Figure 6

The PLM can predict online performance as a function of the task (target distance and target radius). (A) The model was fit only on movements to distant targets with small radii (indicated in gray). We illustrate observed vs. predicted performance on the random target task for an example session with T6 (left column) and T8 (right column). The model can predict how dial-in time increases as the radius becomes smaller (top row), how translation time increases as the target distance becomes greater (middle row), and how the total movement time is affected by both target distance and radius. In the bottom row, a separate index of difficulty (ID) vs. movement time line is drawn for each of the three target radii tested. The data show a departure from Fitts’ law that is predicted by the model (the departure is shown by the fact that ID does not fully predict movement time since the ID vs. movement time lines for each target radius do not lie on top of each other). (B) Observed vs. predicted online performance quantified using four movement performance metrics (same as in Fig. 5B). Each circle represents the average performance for one target distance and radius pairing. In the top left corner of each panel, the fraction of variance accounted for by the model’s predictions (FVAF) and the mean absolute error of the predictions (MAE) are shown. To assess the model’s bias and statistical significance, a linear regression was performed for each panel that regressed the model’s predictions against the observed data. The regression coefficients are shown in the bottom right corner and indicate low bias (the slopes are near one and the intercepts are near zero). The regression line is plotted as a dashed black line and the unity line as a solid black line for comparison. Finally, the p-value for the slope coefficient is reported.

Using the PLM to choose gain and smoothing parameters and to optimize a typing interface

Once fit, the PLM can be used as a tool to choose decoder parameters that are likely to lead to higher performance online. In Fig. 7A we illustrate the process of how it can be used to find high-performing gain and smoothing parameters. Since movements can be simulated quickly, it is possible to simulate movements under a large number of settings to create performance surfaces describing how each performance metric is predicted to change as a function of gain and smoothing. Here, we simulated 250 movements for each of 400 pairs of gain and smoothing settings. The model parameters were fit on one example block of data collected with T8. The resulting performance surfaces reveal that, in general, path efficiency and dial-in time tradeoff with translation time. High gain and low smoothing is better for reaching the target more quickly (lower translation time), but worse for dwelling stably on the target (higher dial-in times and lower path efficiencies). Metrics that consider both the time taken to reach the target and the ease of acquiring the target (e.g. total movement time) have an optimal point that balances these trade-offs.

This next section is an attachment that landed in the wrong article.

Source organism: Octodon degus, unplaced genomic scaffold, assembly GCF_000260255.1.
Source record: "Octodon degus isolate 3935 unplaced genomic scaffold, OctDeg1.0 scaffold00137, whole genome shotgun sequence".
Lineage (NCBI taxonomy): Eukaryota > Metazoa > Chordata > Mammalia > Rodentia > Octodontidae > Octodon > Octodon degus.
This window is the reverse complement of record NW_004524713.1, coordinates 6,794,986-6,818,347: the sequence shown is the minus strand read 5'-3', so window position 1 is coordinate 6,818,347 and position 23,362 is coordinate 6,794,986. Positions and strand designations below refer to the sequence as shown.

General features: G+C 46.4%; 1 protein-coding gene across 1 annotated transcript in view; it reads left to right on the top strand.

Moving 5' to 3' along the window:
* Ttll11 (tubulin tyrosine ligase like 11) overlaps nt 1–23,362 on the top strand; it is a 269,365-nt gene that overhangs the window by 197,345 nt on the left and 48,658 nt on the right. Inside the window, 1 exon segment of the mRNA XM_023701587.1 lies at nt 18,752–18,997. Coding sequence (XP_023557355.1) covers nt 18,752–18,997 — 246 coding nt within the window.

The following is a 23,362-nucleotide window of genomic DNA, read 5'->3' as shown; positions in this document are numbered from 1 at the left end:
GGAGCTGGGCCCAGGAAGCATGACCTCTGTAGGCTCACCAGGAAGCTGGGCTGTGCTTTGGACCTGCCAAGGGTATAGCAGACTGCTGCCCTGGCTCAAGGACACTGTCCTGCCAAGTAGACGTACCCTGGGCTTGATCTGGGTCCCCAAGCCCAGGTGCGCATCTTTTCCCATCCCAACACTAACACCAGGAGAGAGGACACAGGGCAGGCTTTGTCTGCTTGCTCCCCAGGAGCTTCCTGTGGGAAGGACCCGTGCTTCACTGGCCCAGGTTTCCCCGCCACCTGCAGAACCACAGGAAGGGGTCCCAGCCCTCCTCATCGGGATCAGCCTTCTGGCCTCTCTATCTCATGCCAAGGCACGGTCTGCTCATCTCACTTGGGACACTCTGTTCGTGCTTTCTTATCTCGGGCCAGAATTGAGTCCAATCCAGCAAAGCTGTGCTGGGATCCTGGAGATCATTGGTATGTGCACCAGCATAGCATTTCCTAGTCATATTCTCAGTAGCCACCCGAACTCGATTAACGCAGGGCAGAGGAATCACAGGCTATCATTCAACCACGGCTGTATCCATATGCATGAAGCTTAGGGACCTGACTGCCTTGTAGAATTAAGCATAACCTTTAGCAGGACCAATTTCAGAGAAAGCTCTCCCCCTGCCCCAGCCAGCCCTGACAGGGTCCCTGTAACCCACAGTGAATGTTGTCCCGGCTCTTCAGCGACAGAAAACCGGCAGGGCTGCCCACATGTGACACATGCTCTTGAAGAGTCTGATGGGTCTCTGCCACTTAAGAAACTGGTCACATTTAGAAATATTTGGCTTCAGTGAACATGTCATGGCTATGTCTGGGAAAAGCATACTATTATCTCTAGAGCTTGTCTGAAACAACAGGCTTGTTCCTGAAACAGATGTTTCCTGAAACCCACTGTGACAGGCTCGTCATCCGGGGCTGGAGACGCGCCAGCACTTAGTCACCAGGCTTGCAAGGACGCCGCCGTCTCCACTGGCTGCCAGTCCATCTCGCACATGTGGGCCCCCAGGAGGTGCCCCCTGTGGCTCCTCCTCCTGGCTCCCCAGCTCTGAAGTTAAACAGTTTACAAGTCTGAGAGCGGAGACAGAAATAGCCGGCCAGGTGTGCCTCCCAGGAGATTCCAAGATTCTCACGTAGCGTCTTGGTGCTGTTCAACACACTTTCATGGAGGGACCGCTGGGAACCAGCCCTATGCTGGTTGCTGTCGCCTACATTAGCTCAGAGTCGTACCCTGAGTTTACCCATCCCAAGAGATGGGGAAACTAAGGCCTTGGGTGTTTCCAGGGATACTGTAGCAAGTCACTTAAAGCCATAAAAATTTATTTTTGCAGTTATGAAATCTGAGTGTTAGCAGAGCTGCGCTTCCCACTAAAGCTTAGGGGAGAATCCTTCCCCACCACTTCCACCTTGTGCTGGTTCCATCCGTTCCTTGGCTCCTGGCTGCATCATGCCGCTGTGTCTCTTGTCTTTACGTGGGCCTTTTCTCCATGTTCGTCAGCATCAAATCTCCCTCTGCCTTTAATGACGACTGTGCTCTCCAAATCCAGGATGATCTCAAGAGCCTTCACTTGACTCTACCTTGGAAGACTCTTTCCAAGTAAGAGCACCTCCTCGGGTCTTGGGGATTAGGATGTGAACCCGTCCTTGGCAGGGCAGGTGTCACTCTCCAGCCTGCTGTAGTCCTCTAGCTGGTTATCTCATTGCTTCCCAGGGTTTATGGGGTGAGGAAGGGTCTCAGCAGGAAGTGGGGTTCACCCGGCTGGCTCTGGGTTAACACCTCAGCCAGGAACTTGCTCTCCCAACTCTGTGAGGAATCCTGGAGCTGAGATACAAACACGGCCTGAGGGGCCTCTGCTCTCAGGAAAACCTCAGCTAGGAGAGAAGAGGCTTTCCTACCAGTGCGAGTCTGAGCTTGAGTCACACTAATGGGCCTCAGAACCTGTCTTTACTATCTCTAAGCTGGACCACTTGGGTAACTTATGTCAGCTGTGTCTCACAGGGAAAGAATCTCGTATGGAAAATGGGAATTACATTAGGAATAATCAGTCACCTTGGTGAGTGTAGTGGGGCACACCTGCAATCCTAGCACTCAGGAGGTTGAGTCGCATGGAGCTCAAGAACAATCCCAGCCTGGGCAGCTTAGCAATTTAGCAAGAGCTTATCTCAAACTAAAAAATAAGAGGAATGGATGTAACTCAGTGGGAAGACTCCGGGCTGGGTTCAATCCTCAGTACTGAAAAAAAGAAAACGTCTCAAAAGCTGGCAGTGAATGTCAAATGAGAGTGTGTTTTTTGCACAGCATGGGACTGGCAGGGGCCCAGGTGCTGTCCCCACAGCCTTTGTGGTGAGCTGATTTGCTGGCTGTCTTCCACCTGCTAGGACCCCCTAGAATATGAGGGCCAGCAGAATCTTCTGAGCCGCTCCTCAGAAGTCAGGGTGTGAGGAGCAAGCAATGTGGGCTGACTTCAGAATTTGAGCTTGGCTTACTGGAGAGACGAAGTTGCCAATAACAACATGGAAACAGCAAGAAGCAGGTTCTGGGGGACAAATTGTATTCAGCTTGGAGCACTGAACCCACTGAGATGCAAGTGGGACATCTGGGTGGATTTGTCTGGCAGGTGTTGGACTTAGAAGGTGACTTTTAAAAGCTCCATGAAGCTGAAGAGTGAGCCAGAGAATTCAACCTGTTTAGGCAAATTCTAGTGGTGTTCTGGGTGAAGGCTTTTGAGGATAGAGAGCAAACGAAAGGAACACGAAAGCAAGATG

Figure 7

Example simulations illustrating how the PLM can be used to find optimal gain and smoothing parameters and to optimize a typing interface. (A) Cursor movements are simulated under different gain and smoothing values to generate two-dimensional performance surfaces that describe the average predicted performance as a function of gain and smoothing. A parameter pair can then be selected to optimize a chosen metric (e.g. average movement time) or any other desired criterion. The PLM parameters were fit on one example block of data collected with T8. (B) Illustration of how the optimal gain and smoothing parameters predicted by the PLM change as a function of different factors. Three factors are depicted: decoding noise variance, the user’s visual feedback delay, and target radius. The target distance was 14 units. Parameters were selected to optimize average movement time. Error bars represent 95% confidence intervals. The simulated optimization routine was repeated 10 times for each point. (C) Example of how the PLM can be used to optimize a typing interface (in this case a 36-key keyboard in a square layout). For each possible dwell time, a separate gain and smoothing optimization routine was performed. Bit rate, optimal gain and smoothing parameters, mean acquire time and success rate are reported for the gain and smoothing parameters that maximize bit rate at each dwell time. Shaded regions represent 95% confidence intervals. The simulated optimization routine was repeated 50 times for each point.